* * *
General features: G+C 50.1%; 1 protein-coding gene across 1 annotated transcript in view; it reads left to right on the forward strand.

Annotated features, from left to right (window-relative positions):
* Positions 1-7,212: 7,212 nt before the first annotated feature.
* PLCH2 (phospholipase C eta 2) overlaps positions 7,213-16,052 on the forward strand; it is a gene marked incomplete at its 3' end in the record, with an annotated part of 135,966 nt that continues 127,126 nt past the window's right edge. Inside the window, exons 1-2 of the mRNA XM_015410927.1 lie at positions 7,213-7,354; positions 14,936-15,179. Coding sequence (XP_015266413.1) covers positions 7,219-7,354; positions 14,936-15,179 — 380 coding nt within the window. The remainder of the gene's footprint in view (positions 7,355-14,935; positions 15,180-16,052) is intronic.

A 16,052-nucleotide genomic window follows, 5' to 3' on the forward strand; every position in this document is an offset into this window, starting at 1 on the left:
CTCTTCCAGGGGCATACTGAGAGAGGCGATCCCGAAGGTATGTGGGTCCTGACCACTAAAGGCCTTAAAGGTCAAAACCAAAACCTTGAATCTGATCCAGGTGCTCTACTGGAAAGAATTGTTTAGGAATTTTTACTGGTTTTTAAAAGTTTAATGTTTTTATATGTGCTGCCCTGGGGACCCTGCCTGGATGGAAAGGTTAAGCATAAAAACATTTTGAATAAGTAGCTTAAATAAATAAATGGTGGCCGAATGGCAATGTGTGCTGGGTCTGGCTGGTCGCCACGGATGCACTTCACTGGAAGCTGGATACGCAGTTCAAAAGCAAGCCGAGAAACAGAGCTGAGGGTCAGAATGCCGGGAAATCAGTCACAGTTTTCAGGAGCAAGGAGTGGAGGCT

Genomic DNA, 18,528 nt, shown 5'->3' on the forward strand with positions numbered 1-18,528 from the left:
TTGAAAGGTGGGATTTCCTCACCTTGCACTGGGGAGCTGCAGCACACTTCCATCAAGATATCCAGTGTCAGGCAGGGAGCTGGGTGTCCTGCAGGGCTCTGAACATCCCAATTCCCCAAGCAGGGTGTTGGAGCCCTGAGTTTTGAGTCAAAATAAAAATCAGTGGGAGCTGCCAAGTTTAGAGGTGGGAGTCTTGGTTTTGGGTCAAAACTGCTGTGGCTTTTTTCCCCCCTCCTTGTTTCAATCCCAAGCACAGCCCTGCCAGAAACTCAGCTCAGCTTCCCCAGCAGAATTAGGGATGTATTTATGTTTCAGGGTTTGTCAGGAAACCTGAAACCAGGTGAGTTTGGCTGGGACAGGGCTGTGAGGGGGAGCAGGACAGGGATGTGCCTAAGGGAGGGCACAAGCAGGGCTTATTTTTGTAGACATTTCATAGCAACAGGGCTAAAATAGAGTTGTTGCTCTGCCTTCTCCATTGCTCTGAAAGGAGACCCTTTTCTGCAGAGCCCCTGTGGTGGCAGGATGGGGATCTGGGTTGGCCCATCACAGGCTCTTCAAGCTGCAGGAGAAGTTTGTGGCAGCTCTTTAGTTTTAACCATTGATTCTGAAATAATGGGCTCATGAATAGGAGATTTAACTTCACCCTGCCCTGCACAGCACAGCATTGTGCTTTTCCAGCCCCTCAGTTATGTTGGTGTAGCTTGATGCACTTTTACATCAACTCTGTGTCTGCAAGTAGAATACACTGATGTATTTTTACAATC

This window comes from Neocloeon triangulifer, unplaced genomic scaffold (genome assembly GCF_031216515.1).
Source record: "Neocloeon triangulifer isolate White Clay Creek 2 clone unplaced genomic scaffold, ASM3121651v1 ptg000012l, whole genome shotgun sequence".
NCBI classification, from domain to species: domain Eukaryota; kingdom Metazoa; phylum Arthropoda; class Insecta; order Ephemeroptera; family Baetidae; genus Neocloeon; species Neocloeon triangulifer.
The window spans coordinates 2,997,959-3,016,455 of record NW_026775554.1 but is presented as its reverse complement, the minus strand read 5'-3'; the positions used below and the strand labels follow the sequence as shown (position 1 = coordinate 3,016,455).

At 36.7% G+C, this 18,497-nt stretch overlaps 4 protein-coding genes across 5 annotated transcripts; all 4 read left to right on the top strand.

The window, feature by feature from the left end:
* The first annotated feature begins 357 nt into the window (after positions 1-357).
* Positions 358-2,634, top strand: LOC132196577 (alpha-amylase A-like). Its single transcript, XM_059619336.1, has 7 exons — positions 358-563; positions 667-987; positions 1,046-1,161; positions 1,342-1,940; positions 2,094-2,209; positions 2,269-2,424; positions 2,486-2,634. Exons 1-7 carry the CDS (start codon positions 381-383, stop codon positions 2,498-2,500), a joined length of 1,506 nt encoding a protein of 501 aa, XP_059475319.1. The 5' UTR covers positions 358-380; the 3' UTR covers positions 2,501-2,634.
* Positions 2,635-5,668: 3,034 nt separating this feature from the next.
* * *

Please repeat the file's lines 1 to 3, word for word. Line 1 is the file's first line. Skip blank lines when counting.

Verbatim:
General features: G+C 50.1%; 1 protein-coding gene across 1 annotated transcript in view; it reads left to right on the forward strand.

Annotated features, from left to right (window-relative positions):
* Positions 1-7,212: 7,212 nt before the first annotated feature.